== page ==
Ironically , I can't log into the trouble-making machine , because the sshd daemon on it is dead or something (Btw did I mention that this "phoenix" is probably one of the worst managed servers online??) , after putting all the evidence together it seems natural why things weren't working on it.

Thanks for the feedback so far guys , I'm gonna post again in case the "-static" compiler option didn't bring me further.
 
Old 04-05-2007, 08:38 AM   #9
entz
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HI again

I wanted to say that I've finally got the chance to test whether a statically build binary would work and Yes it did!
but I've just one final rather simpe question in this regard , which is :
HOW can I tell g++ to statically link only one shared object (basically that which is missing on the machine that's supposed to run on) instead of linking everything to avoid making astronomical binaries.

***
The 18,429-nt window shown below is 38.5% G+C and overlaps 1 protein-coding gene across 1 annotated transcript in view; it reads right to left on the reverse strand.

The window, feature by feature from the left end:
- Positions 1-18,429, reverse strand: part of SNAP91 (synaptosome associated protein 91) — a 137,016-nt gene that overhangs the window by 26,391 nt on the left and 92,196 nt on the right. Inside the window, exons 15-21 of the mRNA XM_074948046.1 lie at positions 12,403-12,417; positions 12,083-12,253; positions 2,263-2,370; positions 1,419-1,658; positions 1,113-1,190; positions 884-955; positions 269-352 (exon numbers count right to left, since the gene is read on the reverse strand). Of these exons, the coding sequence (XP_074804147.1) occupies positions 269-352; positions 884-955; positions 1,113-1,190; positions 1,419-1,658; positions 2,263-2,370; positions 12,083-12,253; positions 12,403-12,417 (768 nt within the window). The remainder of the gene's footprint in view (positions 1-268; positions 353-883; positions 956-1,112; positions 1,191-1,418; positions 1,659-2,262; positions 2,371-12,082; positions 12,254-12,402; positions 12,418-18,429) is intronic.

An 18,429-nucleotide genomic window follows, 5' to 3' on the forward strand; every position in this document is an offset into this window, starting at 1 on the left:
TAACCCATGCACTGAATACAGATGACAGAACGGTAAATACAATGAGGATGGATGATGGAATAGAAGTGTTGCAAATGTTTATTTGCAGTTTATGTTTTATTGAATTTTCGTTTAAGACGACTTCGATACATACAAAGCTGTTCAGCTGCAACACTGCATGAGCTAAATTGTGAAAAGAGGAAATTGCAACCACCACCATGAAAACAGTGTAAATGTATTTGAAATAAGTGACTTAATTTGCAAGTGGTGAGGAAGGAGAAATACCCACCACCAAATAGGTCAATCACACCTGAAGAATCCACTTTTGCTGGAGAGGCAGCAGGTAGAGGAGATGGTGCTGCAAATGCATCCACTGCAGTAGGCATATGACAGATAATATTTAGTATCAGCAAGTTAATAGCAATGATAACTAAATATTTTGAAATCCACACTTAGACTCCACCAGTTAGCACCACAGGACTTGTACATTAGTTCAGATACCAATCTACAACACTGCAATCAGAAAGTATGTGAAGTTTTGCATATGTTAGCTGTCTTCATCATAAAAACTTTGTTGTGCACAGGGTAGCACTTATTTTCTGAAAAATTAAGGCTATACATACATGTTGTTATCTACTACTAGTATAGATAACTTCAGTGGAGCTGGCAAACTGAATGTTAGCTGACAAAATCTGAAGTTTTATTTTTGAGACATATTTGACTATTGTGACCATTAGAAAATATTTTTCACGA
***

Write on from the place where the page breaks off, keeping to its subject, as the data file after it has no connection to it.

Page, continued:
btw I'v tried to specify the shared object path after the argument "-static" (-static /usr/lib/libstdc++.so.6) But it gives me an error saying : "attempted static link of a shared object"
guess that's weird , why can I static link everything but NOT static link only a handpicked object?
 
Old 04-05-2007, 07:07 PM   #10
runnerfrog
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Quote:
Originally posted by entz:
I'v tried to specify the shared object path after the argument "-static" (-static /usr/lib/libstdc++.so.6) But it gives me an error saying : "attempted static link of a shared object"
Because you are trying to link to a compiled library, not to a header.
To know to which particular header of the libstdc++ package to link (there are many), you'll have to examine those starting lines in your main.cpp file that points to headers contained in the libstdc++-dev package (or libstdc++-devel).
Enough said, but anyway, e.g:
#include <stdio.h>
#include <stdlib.h>
#include <string.h>
(Those doesn't belong to libstdc++, you'll have to check).